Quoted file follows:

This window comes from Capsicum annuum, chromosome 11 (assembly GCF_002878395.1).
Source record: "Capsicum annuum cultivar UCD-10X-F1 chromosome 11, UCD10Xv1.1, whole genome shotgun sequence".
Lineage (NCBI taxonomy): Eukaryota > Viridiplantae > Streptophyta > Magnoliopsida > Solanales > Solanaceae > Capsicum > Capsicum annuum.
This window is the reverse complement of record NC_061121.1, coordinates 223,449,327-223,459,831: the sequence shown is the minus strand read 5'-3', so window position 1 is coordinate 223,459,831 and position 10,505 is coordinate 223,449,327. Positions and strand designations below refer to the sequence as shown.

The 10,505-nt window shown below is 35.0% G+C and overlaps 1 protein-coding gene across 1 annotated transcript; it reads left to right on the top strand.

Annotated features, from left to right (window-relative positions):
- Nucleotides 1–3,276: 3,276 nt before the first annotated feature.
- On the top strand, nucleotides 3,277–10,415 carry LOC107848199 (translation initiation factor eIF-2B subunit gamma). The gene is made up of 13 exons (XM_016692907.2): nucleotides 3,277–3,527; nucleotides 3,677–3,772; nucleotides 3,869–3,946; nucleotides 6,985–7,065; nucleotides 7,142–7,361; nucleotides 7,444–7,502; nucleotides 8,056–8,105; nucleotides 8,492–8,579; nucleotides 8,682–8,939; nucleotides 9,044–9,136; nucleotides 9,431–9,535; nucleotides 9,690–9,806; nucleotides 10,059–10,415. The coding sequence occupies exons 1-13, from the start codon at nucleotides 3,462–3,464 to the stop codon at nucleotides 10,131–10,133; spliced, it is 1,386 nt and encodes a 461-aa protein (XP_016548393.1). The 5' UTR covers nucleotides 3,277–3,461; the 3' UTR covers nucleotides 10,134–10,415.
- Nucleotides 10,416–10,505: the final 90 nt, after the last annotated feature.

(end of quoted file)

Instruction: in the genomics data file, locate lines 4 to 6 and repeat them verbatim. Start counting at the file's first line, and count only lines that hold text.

This window is the reverse complement of record NC_061121.1, coordinates 223,449,327-223,459,831: the sequence shown is the minus strand read 5'-3', so window position 1 is coordinate 223,459,831 and position 10,505 is coordinate 223,449,327. Positions and strand designations below refer to the sequence as shown.

The 10,505-nt window shown below is 35.0% G+C and overlaps 1 protein-coding gene across 1 annotated transcript; it reads left to right on the top strand.

Annotated features, from left to right (window-relative positions):